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How Well Do Soundproof Windows Work?
Soundproof windows are an expensive and sought after upgrade to any home. They provide several benefits:
- Low maintenance: Letting in less dust, dirt and bugs than standard, more “old-school” windows. You won’t find yourself cleaning spiderwebs out of the windowsill every week.
- Energy efficient: Since they reduce the amount of air filtration, soundproof windows can save cool air from escaping through tiny cracks in the summertime, and the same goes for warm air in the winter.
- Aesthetically appealing: These windows tend to be high-end and have a nice, modern look.
So… How much noise do soundproof windows block? It’s a question we get every day! And unfortunately, it’s not always an easy answer. This blog will consider 3 factors that determine the effectiveness of soundproof windows, including the following:
- The Specs on Window – # of Panes, Glazing, and Lamination
- How Thick Your Walls Are – Thin Walls will let Noise around the Window
- What Type of Noise is Coming Through – Lower Frequencies are tougher to block
1. Soundproof Window Specifications
When assessing a window for sound attenuation, there are several factors of critical importance. Generally speaking, the heavier the window is, the more of a barrier is provided and therefore the more sound it will block.
The more panes there are, the better the window typically performs. Also, the thicker each pane, the higher the STC. If the panes are spaced by 2” or more dead air space, then it is very difficult for sound to travel through that vacuum (Like all of those space movies we watched growing up!).
However, gasketing is a must, since even heavy-duty windows can have sound leaks.This is due to the issue of flanking, which is defined as “sound that transmits between spaces indirectly, going over or around, rather than directly through the main separating element. This can allow sound to transmit between spaces even though the main separating element itself provides good acoustic insulation.”
Furthermore, thick glazings and laminations wrapped onto each pane, or similarly, high-impact windows (common in Hurricane Zones) can also help block noise and effect the overall soundproofing ability of your windows. When looking at the specs before purchasing, always ask for the STC class rating. For Hurricane windows with thick glazings, you can expect an STC of 35 or higher if you live near a busy road.
2. How Thick are Your Walls?
This doesn’t necessarily mean the thickness of the wall in inches, but rather, how robust are they? If it’s simply a 2×4 or 2×6 stud exterior wall with a thin stucco, then chances are traffic noise can penetrate this partition, and your issue is bigger than just windows..
Exterior walls are often designed and built for thermal insulation, but the soundproofing requirements can be equally important. This is especially a concern in older homes, as building codes which stipulate a level of acoustic insulation have only become popular in recent decades.
Not to mention, that as we previously discussed, sound can flank through a number of pathways, like a paper-thin crack in your baseboards, or through wall cut-outs such as an electrical outlet on an exterior facing wall, or an output for your clothes dryer. When looking to reduce exterior noise, these are all factors that would need to be addressed along with the installation of new windows. For more tips, check out my blog about finding sound leaks.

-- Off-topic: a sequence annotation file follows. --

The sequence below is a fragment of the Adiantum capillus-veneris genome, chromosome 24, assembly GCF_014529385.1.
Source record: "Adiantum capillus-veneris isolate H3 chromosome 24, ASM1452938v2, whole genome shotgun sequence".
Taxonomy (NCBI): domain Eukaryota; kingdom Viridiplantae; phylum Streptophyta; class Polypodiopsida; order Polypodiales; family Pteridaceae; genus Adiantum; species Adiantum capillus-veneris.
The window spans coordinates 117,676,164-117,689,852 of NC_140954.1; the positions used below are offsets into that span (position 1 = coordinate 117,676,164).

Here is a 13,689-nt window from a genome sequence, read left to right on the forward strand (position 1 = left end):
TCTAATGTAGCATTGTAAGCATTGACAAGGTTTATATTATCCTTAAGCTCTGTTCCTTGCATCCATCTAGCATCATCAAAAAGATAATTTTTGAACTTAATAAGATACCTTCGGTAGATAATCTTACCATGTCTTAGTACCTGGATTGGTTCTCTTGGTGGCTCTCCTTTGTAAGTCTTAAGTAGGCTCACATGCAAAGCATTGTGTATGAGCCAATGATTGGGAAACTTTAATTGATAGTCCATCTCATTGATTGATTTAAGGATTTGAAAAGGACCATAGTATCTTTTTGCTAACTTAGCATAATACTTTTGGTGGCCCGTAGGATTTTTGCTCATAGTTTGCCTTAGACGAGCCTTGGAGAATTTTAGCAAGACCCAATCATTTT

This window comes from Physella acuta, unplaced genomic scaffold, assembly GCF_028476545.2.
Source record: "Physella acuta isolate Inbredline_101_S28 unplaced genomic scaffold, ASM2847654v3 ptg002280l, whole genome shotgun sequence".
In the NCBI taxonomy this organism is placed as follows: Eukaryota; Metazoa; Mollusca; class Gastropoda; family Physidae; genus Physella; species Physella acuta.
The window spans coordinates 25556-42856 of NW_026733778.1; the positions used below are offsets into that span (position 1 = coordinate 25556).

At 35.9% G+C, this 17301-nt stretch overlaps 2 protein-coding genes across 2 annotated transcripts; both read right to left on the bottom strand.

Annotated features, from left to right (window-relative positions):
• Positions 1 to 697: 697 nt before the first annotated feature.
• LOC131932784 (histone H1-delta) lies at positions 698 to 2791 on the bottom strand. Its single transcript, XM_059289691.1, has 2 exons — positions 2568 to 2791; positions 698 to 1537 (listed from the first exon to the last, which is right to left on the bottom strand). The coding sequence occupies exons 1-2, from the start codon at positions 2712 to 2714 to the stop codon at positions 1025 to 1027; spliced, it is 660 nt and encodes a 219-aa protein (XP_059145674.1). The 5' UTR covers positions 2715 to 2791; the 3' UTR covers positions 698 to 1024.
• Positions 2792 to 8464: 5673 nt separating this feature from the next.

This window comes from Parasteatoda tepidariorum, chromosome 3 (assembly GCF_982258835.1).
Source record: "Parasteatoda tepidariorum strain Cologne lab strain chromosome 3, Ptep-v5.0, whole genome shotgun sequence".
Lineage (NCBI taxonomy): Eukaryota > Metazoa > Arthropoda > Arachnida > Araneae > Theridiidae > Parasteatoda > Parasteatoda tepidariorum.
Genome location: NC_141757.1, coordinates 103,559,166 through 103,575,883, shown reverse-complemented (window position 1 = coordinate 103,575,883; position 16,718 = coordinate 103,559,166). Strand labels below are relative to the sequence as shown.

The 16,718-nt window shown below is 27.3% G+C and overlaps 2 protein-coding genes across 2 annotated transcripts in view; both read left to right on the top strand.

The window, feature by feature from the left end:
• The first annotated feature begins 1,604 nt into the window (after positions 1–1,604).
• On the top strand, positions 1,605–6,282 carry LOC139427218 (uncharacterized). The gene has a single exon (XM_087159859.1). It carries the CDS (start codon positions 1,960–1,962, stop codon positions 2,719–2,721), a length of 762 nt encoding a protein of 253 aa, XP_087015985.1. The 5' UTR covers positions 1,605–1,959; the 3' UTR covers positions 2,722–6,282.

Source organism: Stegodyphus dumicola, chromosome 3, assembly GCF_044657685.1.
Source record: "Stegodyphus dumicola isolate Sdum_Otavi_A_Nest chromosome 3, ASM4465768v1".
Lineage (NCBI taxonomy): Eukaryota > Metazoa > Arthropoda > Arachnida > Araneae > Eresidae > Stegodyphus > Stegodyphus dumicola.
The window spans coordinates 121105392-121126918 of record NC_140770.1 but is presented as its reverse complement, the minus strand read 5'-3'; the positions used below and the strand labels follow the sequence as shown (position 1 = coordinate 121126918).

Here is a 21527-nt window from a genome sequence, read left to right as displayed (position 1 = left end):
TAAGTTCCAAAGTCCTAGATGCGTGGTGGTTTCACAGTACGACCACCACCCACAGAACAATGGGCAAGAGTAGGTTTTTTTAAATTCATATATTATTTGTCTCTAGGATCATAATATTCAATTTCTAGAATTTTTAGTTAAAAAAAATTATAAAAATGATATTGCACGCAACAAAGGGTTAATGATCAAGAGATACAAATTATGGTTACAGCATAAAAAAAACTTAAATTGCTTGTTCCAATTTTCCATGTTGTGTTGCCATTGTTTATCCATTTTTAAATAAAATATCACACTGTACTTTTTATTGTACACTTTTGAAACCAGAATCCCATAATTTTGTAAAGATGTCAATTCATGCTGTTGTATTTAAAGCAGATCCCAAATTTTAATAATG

3. What is the Noise Source?
The third important factor to consider is noise source. Consider this example:
You live in an apartment building. Upstairs neighbors are stomping around above you, causing vibrational and airborne noise to come straight through the ceiling and into your bedroom or living space. Obviously the noise source would need to be taken into account. And a nice Acoustic Membrane could be used to buffer the vibration and block out the airborne sound transmission.
However, the same issue (ancillary sound propagation paths) occurs with traffic and exterior noise. If there is a large Mack truck idling right outside your house, then the ground vibration will bypass the wall entirely.
Whether it’s overhead aircraft or nearby yard work, most walls are much less effective at blocking low, droning noises than they are at high pitches.
What can you do to improve the Soundproofing of your window? Consider upgrading to a heavier duty soundproof window, or adding a high-STC sound dampening curtain. By combining soundproofing layers and minimizing flanking, you can dramatically improve the composite STC rating of the window and curtain together.
How Effective Are Soundproof Windows?
As mentioned, there are many factors that play a role in leaking outside sounds into your home. As long as you check the noise source to ensure that vibrational sound is under control, prevent sound flanking around the window and through wall partitions, and select a heavy duty soundproof window (preferably triple pane). An STC sound blocking ability of 35 can be achieved. Reducing at least half of the loud noises outside.
For a more affordable solution to achieve better STC ratings and soundproof your existing window, check out our range of Soundproofing Curtains available online.